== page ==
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Spokane, Washington  Est. May 19, 1883
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Opinion

Our View: Losing trauma centers understandable, worrisome

If you buy a car in Washington you contribute $4 to the state trauma fund. If you get a traffic ticket driving it home, you chip in another $5. Although the fund grows by about $1 million a month, however, it makes only a symbolic dent in the overall cost of treating one of health care’s most demanding challenges.

Some providers are stepping back, Spokane’s Deaconess Medical Center being one of the latest. The South Hill institution hasn’t given the state formal notice, but it has acknowledged locally that it no longer wants Level II trauma center status, neither jointly with Providence Sacred Heart Medical Center, as at present, nor individually, as it had indicated to the state Department of Health it did. Deaconess follows hospitals in Walla Walla, Wenatchee and Bellingham in that decision.

That means that Sacred Heart will be the only remaining Level II trauma center in Eastern Washington. (The state’s only Level I trauma center is Harborview in Seattle.)

At the state level, there is reason to be concerned, not that the exodus is hard to understand. Being a trauma center means having a battery of pricey specialists on hand, or on call, around the clock, every day, whether seriously injured patients are coming through the door or not. That can be a problem when neurosurgeons are in short supply and half of the trauma residencies in the nation went unfilled last year.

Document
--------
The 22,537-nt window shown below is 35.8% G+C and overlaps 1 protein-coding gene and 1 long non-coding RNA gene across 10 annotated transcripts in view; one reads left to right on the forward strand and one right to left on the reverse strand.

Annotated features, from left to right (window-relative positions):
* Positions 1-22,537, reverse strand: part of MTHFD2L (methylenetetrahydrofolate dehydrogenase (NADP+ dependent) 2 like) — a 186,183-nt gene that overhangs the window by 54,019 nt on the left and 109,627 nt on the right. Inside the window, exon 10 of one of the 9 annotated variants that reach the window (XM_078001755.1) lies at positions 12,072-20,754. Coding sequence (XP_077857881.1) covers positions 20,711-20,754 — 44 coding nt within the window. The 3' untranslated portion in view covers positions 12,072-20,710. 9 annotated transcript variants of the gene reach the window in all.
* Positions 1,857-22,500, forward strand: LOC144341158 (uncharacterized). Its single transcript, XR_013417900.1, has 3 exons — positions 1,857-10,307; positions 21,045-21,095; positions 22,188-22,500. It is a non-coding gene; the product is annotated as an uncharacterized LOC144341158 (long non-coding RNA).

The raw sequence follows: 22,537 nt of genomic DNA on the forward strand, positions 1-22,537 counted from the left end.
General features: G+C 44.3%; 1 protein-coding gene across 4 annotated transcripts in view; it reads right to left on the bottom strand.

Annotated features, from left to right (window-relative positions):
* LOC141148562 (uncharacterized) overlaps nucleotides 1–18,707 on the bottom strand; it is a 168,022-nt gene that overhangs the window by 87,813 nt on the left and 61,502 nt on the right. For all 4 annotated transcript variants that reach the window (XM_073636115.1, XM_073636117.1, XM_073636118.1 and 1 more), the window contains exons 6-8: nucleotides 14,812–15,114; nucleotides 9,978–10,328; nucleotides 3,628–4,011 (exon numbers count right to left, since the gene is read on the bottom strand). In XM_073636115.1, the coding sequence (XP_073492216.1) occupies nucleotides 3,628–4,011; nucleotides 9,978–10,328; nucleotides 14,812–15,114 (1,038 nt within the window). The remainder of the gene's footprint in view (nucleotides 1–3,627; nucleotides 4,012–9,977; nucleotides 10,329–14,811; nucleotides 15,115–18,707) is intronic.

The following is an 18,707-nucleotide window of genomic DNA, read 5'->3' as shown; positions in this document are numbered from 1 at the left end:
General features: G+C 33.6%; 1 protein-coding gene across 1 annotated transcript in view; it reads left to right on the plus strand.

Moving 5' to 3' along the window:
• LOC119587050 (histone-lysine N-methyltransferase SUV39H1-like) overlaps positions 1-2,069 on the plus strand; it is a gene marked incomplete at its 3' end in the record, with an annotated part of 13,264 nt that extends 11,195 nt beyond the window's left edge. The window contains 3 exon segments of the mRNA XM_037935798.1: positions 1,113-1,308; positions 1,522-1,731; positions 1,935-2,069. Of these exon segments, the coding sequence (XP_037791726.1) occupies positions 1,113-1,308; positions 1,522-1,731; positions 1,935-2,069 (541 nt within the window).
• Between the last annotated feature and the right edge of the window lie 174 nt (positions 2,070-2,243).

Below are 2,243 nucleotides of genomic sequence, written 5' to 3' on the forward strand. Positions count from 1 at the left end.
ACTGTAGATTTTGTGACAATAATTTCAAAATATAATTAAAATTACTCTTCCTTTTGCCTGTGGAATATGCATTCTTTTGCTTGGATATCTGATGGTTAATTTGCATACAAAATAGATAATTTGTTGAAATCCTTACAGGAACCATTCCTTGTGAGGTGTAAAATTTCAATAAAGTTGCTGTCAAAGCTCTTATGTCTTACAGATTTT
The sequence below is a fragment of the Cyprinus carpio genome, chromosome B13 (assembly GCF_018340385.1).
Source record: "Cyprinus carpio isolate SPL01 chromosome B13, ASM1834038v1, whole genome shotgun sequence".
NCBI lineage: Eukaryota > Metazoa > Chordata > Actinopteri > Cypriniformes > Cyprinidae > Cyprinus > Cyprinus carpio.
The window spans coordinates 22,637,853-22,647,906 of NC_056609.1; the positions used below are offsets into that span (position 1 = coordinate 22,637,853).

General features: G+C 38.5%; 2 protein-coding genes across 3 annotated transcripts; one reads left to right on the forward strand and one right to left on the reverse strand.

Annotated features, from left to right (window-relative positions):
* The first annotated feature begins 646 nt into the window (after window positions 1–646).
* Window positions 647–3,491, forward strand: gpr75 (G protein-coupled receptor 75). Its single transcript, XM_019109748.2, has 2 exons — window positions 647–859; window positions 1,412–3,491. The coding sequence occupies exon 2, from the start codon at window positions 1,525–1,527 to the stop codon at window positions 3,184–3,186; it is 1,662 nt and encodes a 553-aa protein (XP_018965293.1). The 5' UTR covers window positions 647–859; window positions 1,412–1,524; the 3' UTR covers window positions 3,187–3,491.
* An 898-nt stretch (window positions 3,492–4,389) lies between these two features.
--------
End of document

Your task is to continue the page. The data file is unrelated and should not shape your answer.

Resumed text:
The economy isn’t helping. The Legislature just hit the state’s hospitals with $300 million in direct funding cuts. The number of employers who provide their workers with health care is dropping sharply. Unemployment is high, and the state is trimming 40,000 people from the Basic Health Plan. In this climate, uncompensated care, a traditional budgetary woe for hospitals, can only get worse.

In Spokane, Sacred Heart’s CEO, Dr. Andrew Agwunobi, is undaunted by the extra traffic and overhead coming his way. In fact, he points out, consolidating the trauma load in one location instead of two will improve efficiency.

But from a statewide perspective, the picture is worrisome. The trauma-care system is designed to speed victims of bad falls, car wrecks, gunshots and other serious injuries to the place best suited to repair them. Spreading the resources too thin will defeat the purpose, and reducing the number of qualified facilities will risk bottlenecks and overcrowding.

U.S. Sen. Patty Murray, D-Wash., is trying to get a modest amount of trauma funding into the federal health care reform legislation that Congress will address this year. Traumatic injury doesn’t get the attention other health problems can claim, but it is the leading cause of death for Americans under 44. Policymakers owe it a full measure of attention.

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